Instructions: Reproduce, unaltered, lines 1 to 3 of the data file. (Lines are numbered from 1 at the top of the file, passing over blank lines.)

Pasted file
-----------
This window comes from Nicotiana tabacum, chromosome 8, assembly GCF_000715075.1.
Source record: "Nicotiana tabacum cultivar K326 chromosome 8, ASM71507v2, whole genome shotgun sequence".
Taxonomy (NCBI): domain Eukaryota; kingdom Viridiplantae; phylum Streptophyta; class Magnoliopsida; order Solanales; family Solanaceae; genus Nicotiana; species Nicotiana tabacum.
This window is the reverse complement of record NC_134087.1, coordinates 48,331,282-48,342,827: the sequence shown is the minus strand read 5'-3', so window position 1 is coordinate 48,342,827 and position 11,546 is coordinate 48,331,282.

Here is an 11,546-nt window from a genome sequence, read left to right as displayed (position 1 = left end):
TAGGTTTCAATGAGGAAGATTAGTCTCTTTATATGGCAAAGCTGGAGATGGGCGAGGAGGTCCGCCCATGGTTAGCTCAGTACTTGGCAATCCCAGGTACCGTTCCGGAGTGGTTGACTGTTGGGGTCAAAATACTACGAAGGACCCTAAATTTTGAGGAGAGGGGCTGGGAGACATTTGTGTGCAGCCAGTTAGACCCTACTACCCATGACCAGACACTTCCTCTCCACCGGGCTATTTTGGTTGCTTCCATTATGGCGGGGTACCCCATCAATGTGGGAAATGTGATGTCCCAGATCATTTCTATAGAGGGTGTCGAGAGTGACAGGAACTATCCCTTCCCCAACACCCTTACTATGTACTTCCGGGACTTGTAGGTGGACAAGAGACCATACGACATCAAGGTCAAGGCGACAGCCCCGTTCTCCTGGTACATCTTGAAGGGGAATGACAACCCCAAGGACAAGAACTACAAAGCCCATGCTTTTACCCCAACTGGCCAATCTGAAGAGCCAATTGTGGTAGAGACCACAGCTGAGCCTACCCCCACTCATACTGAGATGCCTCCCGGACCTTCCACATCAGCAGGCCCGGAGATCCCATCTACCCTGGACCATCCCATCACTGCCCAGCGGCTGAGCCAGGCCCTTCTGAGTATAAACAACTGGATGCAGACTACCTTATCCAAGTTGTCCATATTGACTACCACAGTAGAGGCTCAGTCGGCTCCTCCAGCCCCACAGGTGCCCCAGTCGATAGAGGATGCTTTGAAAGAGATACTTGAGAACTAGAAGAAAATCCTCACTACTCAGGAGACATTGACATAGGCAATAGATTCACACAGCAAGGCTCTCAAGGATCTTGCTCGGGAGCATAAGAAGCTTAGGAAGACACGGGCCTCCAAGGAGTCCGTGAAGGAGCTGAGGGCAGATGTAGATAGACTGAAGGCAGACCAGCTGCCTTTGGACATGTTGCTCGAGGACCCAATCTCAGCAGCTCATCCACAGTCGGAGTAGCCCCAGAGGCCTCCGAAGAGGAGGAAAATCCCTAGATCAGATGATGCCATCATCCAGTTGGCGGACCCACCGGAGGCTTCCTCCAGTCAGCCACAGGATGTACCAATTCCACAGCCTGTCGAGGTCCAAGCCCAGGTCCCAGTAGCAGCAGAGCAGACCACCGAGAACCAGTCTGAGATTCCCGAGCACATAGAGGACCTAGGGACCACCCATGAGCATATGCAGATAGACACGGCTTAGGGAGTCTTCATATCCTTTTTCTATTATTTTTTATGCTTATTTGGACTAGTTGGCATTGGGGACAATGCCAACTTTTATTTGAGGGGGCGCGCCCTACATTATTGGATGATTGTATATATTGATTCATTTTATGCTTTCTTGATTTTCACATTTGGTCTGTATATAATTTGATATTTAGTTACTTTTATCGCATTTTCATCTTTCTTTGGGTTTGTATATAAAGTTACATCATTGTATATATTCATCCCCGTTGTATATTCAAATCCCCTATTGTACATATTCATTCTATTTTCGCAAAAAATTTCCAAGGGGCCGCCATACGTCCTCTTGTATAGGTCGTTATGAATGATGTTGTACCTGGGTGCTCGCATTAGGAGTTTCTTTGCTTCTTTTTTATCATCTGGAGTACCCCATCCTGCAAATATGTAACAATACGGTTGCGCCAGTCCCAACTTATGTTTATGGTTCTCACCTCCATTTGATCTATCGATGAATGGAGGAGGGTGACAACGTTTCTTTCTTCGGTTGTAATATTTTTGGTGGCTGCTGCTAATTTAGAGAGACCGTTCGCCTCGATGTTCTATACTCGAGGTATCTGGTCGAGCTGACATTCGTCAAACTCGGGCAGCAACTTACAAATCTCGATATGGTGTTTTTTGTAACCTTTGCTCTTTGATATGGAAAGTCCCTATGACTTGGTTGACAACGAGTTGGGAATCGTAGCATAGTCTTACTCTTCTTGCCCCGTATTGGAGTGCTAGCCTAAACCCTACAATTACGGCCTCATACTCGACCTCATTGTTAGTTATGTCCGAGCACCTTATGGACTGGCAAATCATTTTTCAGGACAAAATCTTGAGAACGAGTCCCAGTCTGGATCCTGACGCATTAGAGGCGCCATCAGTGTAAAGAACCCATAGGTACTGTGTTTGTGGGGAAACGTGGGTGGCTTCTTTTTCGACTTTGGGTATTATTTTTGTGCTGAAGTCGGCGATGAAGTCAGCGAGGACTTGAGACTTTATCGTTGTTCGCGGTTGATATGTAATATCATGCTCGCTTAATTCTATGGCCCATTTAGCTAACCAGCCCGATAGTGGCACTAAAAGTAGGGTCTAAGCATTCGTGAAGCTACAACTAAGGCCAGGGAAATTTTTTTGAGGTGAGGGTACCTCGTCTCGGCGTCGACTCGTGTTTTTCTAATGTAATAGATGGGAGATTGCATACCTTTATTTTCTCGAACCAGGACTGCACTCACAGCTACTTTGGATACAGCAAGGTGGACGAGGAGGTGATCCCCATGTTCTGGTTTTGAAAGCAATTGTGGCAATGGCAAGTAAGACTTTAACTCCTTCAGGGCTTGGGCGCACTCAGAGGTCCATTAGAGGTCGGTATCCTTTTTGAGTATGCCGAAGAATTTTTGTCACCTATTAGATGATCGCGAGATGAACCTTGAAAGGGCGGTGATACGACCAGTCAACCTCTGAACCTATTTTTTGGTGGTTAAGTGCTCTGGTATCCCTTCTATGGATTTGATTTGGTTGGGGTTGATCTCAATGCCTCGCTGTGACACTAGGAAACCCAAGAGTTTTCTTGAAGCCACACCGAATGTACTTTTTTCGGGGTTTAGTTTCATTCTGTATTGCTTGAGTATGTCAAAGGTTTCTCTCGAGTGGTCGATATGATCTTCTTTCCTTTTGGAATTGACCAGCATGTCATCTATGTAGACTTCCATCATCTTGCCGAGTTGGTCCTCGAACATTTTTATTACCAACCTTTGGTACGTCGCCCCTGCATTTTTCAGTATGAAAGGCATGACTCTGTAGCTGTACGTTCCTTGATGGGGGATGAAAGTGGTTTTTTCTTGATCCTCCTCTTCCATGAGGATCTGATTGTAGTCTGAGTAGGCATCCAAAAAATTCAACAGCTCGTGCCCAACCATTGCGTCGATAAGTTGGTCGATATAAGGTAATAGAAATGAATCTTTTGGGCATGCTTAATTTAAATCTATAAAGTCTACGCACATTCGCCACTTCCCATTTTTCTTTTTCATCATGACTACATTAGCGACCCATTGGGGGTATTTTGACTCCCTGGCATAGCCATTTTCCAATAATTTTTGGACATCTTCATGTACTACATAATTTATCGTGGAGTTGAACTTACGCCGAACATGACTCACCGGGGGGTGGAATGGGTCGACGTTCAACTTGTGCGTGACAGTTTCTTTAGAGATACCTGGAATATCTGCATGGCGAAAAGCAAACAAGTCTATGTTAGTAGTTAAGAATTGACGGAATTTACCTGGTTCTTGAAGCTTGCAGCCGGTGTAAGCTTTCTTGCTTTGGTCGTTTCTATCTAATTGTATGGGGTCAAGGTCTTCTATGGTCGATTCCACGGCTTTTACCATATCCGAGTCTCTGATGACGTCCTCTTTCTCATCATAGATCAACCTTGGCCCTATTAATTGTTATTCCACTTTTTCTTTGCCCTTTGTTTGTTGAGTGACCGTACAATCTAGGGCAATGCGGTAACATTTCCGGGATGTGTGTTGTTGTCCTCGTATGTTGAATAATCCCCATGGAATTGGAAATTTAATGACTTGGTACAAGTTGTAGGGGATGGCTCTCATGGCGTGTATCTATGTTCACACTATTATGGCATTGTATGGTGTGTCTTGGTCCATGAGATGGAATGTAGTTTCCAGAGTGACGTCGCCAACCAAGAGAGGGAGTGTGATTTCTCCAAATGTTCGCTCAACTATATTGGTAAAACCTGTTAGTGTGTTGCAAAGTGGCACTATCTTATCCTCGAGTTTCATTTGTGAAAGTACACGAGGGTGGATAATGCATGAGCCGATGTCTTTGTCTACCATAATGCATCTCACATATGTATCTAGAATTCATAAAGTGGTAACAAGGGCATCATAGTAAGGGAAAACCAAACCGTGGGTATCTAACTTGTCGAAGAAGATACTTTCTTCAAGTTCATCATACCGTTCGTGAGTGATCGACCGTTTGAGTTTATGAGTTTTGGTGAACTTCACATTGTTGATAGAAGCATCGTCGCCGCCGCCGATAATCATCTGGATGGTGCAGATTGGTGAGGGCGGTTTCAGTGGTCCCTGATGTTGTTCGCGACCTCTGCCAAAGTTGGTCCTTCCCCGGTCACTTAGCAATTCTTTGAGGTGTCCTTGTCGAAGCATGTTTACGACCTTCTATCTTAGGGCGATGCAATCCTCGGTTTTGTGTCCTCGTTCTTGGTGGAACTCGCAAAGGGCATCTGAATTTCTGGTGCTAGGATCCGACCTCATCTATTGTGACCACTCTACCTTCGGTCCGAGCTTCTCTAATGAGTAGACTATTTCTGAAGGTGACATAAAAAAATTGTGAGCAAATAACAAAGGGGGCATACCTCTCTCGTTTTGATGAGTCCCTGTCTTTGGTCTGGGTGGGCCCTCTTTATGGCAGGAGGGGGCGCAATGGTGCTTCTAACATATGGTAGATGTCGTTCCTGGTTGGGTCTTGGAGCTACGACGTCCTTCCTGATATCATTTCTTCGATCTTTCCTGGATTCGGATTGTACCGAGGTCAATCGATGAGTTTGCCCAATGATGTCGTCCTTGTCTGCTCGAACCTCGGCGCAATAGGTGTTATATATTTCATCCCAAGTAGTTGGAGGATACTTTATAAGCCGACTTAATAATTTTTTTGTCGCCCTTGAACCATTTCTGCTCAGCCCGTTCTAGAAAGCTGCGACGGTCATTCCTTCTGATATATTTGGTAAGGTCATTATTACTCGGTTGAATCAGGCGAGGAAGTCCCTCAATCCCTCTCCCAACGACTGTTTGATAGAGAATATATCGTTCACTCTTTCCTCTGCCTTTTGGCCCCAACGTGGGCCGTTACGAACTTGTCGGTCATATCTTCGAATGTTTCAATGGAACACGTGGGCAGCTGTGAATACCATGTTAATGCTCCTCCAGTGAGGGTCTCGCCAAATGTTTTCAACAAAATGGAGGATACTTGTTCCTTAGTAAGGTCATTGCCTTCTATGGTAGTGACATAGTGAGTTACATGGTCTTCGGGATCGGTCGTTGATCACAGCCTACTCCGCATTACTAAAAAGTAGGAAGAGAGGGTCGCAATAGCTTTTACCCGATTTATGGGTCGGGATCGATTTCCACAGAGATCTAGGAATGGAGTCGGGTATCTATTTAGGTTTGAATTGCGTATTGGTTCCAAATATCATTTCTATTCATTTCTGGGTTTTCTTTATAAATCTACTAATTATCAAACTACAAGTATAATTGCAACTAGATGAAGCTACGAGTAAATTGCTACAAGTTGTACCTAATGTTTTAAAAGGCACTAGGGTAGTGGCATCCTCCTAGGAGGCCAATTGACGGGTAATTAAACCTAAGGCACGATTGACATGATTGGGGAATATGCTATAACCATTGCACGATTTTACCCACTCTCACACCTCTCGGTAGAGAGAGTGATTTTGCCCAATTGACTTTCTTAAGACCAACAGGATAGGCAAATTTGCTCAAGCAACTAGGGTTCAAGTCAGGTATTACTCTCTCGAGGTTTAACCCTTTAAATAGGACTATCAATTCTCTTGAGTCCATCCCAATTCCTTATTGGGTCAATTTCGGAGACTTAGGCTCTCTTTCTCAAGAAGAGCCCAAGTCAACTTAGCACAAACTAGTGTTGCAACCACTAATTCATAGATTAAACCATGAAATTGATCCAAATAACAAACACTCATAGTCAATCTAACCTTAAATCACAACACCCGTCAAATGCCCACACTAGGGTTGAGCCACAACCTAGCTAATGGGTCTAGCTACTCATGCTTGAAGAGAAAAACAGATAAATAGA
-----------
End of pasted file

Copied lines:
This window comes from Nicotiana tabacum, chromosome 8, assembly GCF_000715075.1.
Source record: "Nicotiana tabacum cultivar K326 chromosome 8, ASM71507v2, whole genome shotgun sequence".
Taxonomy (NCBI): domain Eukaryota; kingdom Viridiplantae; phylum Streptophyta; class Magnoliopsida; order Solanales; family Solanaceae; genus Nicotiana; species Nicotiana tabacum.